A Glimmer of Hope for Condominium Developers


On September 26, 2013, the House of Representatives took a major step in simplifying the sale and lease process for condominium developments, voting 410/0 in favor of H.R. 2600, introduced by New York Republican Congresswoman, Carolyn Maloney. The bill must now be considered by the Senate and President Obama and, if passed, the Interstate Land Sales Full Disclosure Act (“ILSA”) would be amended to exempt the sale and lease of condominium units from the existing registration and disclosure requirements under the statute. This change in federal law would be significant for developers of condominium projects who have, historically, had to satisfy a statutory exemption or comply with rigorous registration and disclosure requirements, even though condominiums were not contemplated when ILSA was enacted in 1968. Condominium developers have long struggled with how to comply with the statute’s requirements, which speak in terms of “lots” and subdivision improvements, and were initially intended to protect consumers from unscrupulous sellers of undeveloped swampland.

Currently, condominium developers who fail to comply with ILSA, or satisfy an exemption, are at risk of facing claims by buyers seeking to rescind otherwise valid purchase contracts within two years of the signing of the contracts. As a result of the recent economic downturn, a significant number of these claims were filed in courts throughout the country by buyers who signed purchase contracts prior to the downturn, seeking to avoid their contractual obligations to close when home prices fell and the real estate market plunged. If the bill passes the Senate and is signed by the President, condominium projects can be developed without this substantial risk. In addition, developers will no longer be required to file voluminous registration documents with the Consumer Financial Protection Bureau or prepare and deliver a Property Report disclosure to each prospective buyer before signing a purchase contract. The text of H.R. 2600 can be viewed here.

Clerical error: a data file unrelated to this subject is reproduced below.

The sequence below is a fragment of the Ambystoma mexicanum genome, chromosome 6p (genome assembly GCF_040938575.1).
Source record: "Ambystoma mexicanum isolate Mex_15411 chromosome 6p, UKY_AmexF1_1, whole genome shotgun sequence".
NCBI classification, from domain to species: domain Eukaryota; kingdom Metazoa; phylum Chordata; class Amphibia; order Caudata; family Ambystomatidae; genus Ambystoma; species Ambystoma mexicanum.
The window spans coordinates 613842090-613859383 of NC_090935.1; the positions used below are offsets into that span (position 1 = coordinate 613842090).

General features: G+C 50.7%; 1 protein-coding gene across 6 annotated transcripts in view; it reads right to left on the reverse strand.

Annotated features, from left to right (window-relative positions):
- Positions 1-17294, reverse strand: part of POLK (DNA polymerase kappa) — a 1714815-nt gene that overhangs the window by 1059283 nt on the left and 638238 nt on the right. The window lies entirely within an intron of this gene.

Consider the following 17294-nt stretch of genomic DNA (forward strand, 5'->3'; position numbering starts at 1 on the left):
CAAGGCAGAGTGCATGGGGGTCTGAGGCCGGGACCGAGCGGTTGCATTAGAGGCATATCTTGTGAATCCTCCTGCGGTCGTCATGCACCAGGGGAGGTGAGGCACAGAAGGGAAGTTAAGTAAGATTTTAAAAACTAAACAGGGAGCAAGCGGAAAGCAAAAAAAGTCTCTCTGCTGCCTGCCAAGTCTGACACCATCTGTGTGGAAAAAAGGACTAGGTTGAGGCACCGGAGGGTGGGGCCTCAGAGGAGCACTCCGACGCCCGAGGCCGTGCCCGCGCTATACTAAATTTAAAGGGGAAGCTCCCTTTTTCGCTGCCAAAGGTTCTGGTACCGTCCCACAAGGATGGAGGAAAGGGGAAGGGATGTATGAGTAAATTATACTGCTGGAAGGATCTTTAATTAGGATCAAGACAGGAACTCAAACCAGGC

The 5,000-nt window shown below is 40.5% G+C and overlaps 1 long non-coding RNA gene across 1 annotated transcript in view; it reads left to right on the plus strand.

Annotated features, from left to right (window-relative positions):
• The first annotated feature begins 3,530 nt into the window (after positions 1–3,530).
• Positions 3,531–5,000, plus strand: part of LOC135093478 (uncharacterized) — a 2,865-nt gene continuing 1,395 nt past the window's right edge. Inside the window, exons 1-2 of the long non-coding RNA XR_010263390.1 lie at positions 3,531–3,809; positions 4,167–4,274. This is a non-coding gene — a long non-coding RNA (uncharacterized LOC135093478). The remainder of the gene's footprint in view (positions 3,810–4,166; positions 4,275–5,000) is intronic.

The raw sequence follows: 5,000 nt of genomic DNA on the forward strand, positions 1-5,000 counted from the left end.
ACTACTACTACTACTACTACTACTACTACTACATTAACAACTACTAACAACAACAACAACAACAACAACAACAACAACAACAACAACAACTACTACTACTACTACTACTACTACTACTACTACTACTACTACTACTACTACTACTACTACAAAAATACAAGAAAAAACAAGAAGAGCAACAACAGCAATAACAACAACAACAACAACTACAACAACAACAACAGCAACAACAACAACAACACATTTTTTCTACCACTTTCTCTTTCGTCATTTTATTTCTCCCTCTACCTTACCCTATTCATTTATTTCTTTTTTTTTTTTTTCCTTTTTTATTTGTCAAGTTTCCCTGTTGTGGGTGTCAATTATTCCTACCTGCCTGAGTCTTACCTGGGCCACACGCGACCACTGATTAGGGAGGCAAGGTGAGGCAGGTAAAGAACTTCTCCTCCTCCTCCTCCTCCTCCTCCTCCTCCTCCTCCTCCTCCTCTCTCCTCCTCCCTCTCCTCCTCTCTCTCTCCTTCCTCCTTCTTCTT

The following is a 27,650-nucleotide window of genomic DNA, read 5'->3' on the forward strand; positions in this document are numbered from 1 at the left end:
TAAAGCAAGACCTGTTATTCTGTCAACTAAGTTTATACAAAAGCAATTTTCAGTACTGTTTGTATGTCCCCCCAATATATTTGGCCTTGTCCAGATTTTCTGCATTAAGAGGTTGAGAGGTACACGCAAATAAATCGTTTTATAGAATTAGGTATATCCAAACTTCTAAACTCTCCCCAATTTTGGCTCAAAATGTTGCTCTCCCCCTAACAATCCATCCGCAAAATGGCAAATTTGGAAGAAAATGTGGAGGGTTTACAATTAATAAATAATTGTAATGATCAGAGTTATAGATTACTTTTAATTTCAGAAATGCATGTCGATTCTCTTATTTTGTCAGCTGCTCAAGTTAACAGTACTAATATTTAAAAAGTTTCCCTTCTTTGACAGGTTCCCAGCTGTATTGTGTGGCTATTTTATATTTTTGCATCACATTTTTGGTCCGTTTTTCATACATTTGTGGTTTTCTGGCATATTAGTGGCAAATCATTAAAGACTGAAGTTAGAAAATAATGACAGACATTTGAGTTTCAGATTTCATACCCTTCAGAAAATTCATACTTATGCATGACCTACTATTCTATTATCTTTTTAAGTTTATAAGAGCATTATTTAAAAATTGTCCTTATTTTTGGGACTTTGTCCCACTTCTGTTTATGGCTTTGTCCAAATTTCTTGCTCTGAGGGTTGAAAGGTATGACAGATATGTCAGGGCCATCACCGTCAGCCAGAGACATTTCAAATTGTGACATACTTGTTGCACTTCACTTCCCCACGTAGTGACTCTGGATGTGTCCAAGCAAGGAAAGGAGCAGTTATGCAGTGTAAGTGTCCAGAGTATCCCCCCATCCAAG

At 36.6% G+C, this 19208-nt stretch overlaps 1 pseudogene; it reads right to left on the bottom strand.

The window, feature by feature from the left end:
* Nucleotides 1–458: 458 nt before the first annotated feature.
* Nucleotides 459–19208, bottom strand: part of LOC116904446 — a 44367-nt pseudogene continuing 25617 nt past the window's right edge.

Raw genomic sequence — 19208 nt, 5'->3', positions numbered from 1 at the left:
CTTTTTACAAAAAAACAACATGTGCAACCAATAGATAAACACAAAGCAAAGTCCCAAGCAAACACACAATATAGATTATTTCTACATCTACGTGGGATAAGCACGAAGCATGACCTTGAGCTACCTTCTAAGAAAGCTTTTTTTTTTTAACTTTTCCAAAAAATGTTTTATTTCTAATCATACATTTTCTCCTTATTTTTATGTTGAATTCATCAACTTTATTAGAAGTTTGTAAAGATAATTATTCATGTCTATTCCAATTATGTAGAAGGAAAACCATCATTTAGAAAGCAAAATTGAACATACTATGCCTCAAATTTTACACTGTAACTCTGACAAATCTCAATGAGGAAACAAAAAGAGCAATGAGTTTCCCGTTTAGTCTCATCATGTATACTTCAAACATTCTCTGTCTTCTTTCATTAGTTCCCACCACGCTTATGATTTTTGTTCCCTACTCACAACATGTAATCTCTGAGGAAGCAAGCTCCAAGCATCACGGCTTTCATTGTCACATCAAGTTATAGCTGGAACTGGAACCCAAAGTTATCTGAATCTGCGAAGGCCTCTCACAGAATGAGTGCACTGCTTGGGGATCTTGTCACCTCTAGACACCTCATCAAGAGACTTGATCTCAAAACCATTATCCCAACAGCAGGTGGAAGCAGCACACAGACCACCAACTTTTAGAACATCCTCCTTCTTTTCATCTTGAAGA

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DISCLAIMER: Because of the generality of this update, the information provided herein may not be applicable in all situations and should not be acted upon without specific legal advice based on particular situations.

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